Throwing away your vote is an act of privilege
Tossing away your vote on a message no one will hear or cares about, and which will change no outcome, is sometimes called ‘voting your conscience’, but that’s backwards; your conscience is what keeps you from doing things that might feel good but might hurt other people. Citizens who vote for third-party candidates, write-in candidates, or nobody aren’t voting their conscience; they are actually voting their EGO, or worse their PRIVILEGE. All under the guise that they are unable to accept that a system they find corrupted or broken actually applies to them.
Clay Shirky (All about Clay Shirky on Wikipedia)
Dear Mr. Shirky,
Thank you. Thank you. Thank you. And furthermore, thank you! And if there’s any doubt — THANK YOU!!!
You just put into words what I’ve felt all along, particularly the part about ideological purists voting their privilege. Now hold off, please, Hillary haters and Bernie supporters — hear me out. I’m not saying this frivolously.
I am an odd combination of incredibly privileged, rather privileged, somewhat privileged and quite underprivileged — or at least, I have been all of those things in my life. I come from a fine academic family (both by adoption and biologically, as it turns out) and spent my childhood exposed to a vast array of cultures and languages — this is cool. I was also the despised, least loved child in a family that made no bones about it. They detested me shamelessly because, after all, it was entirely my fault. Were they still alive, they would tell you this — in detail. This had me fleeing to the streets — one of so many kids flooding into the world due to any one of a combination of anguish, boredom or curiosity — in my case, because it was less painful to sleep in a dank stairwell with the cockroaches and spiders than it was to be at home knowing I was loathed.
In the course of my life, I have been that street kid, in a juvenile institution (thanks for the PTSD, y’all), married at 17 and a single Welfare mother at 19. Underprivileged for pretty much all of that, then I was a college student and wham — poor like most college kids, but still, privileged again. Struggling desperately as a nurse’s aide, then homeless for a while. Underprivileged again. Starving so my daughter could eat while I worked as a clerical — still underprivileged.
Since then, I have wavered between somewhat, rather and incredibly privileged, with all the events of my past serving to remind me that I have come a long, long way. I have created a world where I can at the very least get by, no matter what happens. I have some savings. My husband and I have an insane old farmhouse on truly extraordinary land. It’s not the level of privilege of some, but in comparison to living in a pup tent pitched in a cow field (which I’ve done), it’s pretty posh.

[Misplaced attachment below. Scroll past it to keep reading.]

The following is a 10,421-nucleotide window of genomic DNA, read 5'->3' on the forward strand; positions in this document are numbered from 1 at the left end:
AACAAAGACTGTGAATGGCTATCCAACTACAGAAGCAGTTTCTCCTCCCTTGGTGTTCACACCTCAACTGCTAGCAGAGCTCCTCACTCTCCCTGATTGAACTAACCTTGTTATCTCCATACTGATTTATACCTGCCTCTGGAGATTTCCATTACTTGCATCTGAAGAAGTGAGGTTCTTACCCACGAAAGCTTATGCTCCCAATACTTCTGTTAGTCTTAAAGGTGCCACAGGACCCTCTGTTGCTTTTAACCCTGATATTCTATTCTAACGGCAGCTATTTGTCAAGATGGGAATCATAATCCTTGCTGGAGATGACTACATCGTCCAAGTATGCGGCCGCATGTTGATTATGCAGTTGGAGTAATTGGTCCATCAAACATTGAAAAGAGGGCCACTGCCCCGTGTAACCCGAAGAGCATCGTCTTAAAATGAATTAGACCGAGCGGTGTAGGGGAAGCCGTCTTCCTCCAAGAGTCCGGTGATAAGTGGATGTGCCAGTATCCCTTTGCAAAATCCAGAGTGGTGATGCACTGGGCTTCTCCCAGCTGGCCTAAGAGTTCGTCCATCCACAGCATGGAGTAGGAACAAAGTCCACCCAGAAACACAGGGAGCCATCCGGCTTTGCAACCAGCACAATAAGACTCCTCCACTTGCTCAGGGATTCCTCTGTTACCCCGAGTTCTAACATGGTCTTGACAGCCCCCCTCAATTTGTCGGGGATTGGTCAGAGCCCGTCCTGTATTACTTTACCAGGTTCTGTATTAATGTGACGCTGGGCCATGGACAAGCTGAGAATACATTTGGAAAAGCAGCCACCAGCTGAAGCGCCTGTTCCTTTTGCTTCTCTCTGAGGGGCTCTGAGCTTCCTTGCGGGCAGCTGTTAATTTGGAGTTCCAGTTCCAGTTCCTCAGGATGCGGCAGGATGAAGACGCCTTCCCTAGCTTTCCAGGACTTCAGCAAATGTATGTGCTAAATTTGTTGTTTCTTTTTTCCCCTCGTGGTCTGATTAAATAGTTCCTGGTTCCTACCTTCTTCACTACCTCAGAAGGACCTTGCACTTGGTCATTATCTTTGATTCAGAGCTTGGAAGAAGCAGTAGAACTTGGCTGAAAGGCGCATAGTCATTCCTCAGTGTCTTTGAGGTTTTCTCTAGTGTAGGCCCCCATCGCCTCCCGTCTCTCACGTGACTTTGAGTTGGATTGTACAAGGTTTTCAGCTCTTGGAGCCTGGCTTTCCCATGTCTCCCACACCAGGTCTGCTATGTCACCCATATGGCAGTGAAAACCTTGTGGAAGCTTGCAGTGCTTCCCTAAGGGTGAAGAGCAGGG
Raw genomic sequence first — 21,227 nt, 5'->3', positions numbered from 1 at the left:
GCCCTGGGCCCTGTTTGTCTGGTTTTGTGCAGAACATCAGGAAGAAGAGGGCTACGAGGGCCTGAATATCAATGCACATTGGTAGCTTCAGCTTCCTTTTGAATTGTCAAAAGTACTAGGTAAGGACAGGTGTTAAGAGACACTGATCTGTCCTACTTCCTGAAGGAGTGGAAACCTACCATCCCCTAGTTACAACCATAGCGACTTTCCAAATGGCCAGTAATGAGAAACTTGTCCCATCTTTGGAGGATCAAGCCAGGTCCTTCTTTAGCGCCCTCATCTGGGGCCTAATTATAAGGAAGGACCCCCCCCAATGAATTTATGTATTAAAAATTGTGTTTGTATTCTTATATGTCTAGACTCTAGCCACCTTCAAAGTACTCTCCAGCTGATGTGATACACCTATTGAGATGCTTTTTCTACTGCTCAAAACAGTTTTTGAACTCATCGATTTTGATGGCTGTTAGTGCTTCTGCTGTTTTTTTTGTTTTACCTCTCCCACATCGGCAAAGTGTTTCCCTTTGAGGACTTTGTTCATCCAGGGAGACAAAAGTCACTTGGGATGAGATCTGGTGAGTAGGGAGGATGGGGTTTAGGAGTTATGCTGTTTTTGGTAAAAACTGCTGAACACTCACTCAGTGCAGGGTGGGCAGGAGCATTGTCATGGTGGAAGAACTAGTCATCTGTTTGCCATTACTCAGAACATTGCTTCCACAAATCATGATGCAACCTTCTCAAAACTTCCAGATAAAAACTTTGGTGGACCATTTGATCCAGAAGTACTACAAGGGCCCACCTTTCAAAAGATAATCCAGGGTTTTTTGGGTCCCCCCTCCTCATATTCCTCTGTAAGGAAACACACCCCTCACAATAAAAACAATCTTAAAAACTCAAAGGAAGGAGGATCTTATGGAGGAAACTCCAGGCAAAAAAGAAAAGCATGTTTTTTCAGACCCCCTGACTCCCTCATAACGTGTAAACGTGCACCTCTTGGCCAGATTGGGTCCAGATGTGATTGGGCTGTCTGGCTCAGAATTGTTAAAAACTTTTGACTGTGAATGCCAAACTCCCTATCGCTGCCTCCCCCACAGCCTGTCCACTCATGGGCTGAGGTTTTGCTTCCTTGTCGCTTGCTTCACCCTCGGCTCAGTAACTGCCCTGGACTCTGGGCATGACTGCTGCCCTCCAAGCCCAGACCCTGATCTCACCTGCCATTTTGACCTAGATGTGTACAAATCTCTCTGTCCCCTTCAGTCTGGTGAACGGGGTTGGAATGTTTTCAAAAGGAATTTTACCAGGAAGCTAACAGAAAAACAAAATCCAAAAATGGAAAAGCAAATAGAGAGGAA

The point is, even if the people who throw away their votes succeed in dividing and conquering to the point where the evil Trumpelthinskin (gawd, I wish I’d coined that word!) wins, we are likely to get through it. We even have a cistern in the basement we could turn into a bomb shelter in a pinch, although it would be pretty tight between the housemates and all the pets.
However, there are millions of people who simply wouldn’t survive if Trump comes to power.
- The elderly, pensions destroyed, social security sacked.
- Vulnerable single parents trying to get on their feet again.
- The homeless.
- People in need of medical care.
- People struggling to stay in the middle class.
- The working poor.
- Wildlife and wild lands which will be sold for profit and ravaged shamelessly.
- Women, their civil rights and their right to control their own bodies.
- People of color, because under Trump, the racists will have free reign.
- Children and young people and their education.
- Muslims any and everywhere — and their families.
- Anyone who doesn’t want a nuclear bomb dropped on them on the whim of a sociopathic narcissistic miscreant with a vengeful nature and a hair trigger temper.
Give me a little more time and I bet I could double that list.
Most of these are people don’t have the same degree of privilege as the people willing to throw away a vote crucial to stopping a monster. The people throwing away their vote are privileged enough that it has apparently never occurred to them that they might suffer unrecoverably under a Trump administration. They appear to believe they will be fine. As far as I can tell, they aren’t concerned at all.
Perhaps they don’t need to be concerned for themselves. Bully for them. But I would like to know why they seem so unconcerned for the people who will suffer the torments of the damned under Trump. Do they honestly think that everybody in this country would survive it? Many, many people on that list will go down for the third time, leaving little more than a small, sad trail of bubbles as they drown.
The list of Trump personal horrors just keeps on growing. And growing. And growing. He can barely string a coherent sentence together and he rarely seems able to discuss what his policies would be, but the few things he has managed to spew out have my hair standing straight on end. One thing’s for sure — Donald Trump is for Donald Trump first and corporations and the one percent next. He has no stoppers. He has no conscience. He has no impulse control. He has no scruples.
People who are still trying to bring down Hillary, a decent, if human, candidate, and our only hope of thwarting Trump, are thinking of ideology and their own consciences. But can those consciences truly support the consequences of a Trump presidency for people who are far less privileged than themselves? And should the less privileged suffer so that the privileged can indulge their craving for ideological purity?
P.S. If I didn’t say it enough already, Mr. Shirky — thank you.
P.P.S. I’m from Columbia, Missouri, too.